“Customer experience (CX) maturity” was the topic of Forrester’s recent chief customer officer (CCO) roundtable meeting. Based on a recent report by Megan Burns called “Customer Experience Maturity Defined,” the customer experience leaders present took Forrester’s self-test of key CX practices, discussed their own company’s strengths and weaknesses, and shared successes and challenges they faced at their companies in interactive discussions throughout the day.
Here are some of the highlights from the discussion.
Governance and project investment. A significant portion of the discussion revolved around customer experience governance and getting funds for projects. There was clear agreement in the room on needing CX leaders at the top levels of management. For instance, the CCOs were saying:
“Customer experience loses at the corporate budgeting level. You need to be there or have an exec like the CFO fighting for you there.”
“Get on the decision-making body for investments and make sure you at least have veto power over projects.”
“When I’m making the business case for CX-related projects and pushing it up to the C-level, I always build ranges into the outcomes (e.g., reduce churn by 0.5% [worst case], 1% [middle case], and 2% [best case]; increase word of mouth by 2% [worst case], 5% [middle case], 10% [best case]). I get less argument about even the low number . . . people are overly optimistic.”
It's strange, but some things about the CIO role change very little from year to year -- and one of the most consistent priorities for CIOs has always been achieving better "alignment" with “the business.” But should this really be a top priority?
I can’t help it, I really dislike the term “alignment” -- it suggests to me that CIOs are trying to bring together two separate and distinct things: “the business” and “IT.” But the really successful CIOs already know this specific language sets everyone up to perceive IT as something apart from the business. And we all know that every business has technology woven intricately throughout -- to suggest technology is not a vital part of business success is simply wrong. So instead of talking about aligning IT with the rest of the business, we need to focus on ensuring the business is using technology to achieve defined goals and deliver business results.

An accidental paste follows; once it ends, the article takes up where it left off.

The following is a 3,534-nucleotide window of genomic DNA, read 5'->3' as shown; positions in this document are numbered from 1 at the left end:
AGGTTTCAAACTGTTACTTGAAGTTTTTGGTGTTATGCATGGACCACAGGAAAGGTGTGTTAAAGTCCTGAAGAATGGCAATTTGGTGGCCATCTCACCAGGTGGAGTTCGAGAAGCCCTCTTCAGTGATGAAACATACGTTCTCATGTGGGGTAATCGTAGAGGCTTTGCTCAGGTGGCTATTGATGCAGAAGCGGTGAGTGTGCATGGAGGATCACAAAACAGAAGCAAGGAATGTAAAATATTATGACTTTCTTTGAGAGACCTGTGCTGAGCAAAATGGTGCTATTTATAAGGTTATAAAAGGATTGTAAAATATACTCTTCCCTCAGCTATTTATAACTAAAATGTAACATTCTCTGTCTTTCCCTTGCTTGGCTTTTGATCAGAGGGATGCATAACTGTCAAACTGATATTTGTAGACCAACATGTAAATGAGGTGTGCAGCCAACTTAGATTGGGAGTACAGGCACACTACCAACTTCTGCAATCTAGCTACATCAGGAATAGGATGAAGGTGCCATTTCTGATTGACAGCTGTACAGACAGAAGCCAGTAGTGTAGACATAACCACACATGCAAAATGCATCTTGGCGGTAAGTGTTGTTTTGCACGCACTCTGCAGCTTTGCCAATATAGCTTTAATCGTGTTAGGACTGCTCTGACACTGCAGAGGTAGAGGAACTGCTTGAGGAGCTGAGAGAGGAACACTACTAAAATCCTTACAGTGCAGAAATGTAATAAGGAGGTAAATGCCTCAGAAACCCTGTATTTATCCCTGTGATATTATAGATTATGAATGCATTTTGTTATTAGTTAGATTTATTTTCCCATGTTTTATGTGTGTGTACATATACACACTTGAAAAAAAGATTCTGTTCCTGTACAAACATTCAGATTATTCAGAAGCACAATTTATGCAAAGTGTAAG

Unfortunately, for many companies, IT appears to be in the software development business -- responding to “orders” from “internal customers” and busily delivering applications. CIOs need to ask: “what business are we in?” For most CIOs, the answer will undoubtedly NOT be the technology business. For these CIOs, the most precious skill IT can bring to the organization is business knowledge and process understanding coupled with technology know-how. By helping identify how technology can change the business dynamics and move the organization more efficiently toward its objectives, IT becomes the foundation for competitive advantage. In other words, IT needs to be in the business of helping shape business strategy.
From nothing more than an outlandish speculation, the prospects for a new entrant into the volume Linux and Windows server space have suddenly become much more concrete, culminating in an immense buzz at CES as numerous players, including NVIDIA and Microsoft, stoked the fires with innuendo, announcements, and demos.
Consumers of x86 servers are always on the lookout for faster, cheaper, and more power-efficient servers. In the event that they can’t get all three, the combination of cheaper and more energy-efficient seems to be attractive to a large enough chunk of the market to have motivated Intel, AMD, and all their system partners to develop low-power chips and servers designed for high density compute and web/cloud environments. Up until now the debate was Intel versus AMD, and low power meant a CPU with four cores and a power dissipation of 35 – 65 Watts.